Who or what has most influenced your OD thinking and practice? What maxims or principles do you bear in mind as you approach organisational issues from an OD perspective? Someone asked me this question recently and I crystallised my response into seven statements, drawing on background influences including Morgan, Schein, Bolman & Deal, Gergen and Burr:
*Organisations do not exist but people do.
*Every action is an intervention.
*Actions have symbolic as well as rational meaning.
*What’s important is not what happens but what it means.
*The same event has different meanings for different people.
*People get trapped in their own psychological and cultural constructs.
*What passes for rationality is often irrationality in disguise.
These statements, taken as a whole, create a metaphorical lens through which I often view, analyse or interpret a situation or experience. They help me to consider an underlying question, ‘What is really going on here?’ before attempting to work with a client or organisation to devise a way forward. What maxims or principles do you use to guide your practice?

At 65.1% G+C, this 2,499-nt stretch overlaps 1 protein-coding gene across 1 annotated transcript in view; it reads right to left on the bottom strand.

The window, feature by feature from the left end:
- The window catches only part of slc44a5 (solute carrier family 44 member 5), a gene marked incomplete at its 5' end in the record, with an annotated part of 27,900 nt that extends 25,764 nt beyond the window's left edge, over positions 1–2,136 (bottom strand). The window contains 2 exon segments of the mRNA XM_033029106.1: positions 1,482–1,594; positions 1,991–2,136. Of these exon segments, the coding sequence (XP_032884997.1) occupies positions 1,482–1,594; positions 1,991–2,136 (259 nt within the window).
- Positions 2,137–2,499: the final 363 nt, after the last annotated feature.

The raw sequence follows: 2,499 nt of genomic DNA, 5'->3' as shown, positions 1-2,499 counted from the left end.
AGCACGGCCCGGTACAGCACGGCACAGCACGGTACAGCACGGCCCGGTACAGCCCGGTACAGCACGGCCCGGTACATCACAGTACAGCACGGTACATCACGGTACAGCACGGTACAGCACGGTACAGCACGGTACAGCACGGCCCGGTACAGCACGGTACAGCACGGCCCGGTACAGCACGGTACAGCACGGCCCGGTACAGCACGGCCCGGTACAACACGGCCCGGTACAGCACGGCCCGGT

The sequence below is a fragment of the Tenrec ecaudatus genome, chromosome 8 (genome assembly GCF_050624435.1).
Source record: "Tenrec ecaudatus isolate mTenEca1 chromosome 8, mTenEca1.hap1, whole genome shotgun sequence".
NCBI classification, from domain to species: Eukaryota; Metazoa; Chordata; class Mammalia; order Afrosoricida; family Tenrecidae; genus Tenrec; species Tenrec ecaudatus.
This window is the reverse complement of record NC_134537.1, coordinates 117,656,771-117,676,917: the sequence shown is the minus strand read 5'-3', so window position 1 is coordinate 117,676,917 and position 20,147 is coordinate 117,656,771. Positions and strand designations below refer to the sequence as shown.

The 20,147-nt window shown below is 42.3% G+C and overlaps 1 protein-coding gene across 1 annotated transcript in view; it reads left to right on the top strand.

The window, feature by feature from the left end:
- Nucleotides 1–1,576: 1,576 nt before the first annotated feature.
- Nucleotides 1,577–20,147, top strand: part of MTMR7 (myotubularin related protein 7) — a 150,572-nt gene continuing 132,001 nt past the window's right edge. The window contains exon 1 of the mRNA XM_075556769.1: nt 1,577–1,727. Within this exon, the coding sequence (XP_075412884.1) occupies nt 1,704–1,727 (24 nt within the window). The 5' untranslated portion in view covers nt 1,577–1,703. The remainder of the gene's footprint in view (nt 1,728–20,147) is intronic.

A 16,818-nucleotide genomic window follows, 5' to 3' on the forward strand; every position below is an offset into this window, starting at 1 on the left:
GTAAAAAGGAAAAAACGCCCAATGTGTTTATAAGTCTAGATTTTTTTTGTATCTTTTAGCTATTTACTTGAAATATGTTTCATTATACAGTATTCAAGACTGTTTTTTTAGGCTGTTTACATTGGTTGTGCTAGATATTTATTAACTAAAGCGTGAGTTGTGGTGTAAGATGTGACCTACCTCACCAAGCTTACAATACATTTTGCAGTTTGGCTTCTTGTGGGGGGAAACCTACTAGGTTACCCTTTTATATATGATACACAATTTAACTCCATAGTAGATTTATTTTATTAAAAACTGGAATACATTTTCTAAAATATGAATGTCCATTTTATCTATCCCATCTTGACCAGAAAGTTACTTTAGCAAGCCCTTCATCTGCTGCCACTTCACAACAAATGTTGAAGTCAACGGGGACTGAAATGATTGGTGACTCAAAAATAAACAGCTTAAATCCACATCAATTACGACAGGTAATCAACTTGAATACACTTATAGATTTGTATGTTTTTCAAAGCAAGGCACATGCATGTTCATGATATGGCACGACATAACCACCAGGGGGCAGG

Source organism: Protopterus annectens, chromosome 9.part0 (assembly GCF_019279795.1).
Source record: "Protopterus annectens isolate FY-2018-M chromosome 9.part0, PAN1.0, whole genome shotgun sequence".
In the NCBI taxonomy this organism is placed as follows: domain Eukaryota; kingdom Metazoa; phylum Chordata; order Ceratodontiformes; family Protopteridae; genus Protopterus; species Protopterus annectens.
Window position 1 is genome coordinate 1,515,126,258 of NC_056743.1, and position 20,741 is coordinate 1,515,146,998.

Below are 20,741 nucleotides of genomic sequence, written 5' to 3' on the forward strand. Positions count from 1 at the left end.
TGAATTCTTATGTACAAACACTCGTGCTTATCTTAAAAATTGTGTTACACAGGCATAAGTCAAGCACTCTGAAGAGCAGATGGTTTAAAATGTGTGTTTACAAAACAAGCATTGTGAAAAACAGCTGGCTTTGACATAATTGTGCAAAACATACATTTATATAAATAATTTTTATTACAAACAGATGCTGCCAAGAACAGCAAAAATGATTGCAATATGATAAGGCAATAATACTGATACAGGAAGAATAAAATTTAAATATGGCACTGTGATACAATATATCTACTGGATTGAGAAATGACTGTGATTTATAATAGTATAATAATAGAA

I have a dream, a crazy drama played out in the subconscious which seems to make sense at the time but leaves me with a strange feeling, a feeling of loss, even as the images fade away. The drama was based loosely on something I had experienced a long time ago, virtually forgotten about, and yet reappeared with fresh dynamism and vividness. What’s that all about?
Some dream therapists try to analyse the images, at least the dreamer’s recollection of them, to explore and interpret what they could represent in the real world. It’s a tricky business, especially as it’s often hard to retain a clear memory of them. It assumes a symbolic significance to the dream and the images within it, a rare opportunity to explore the hidden unconscious.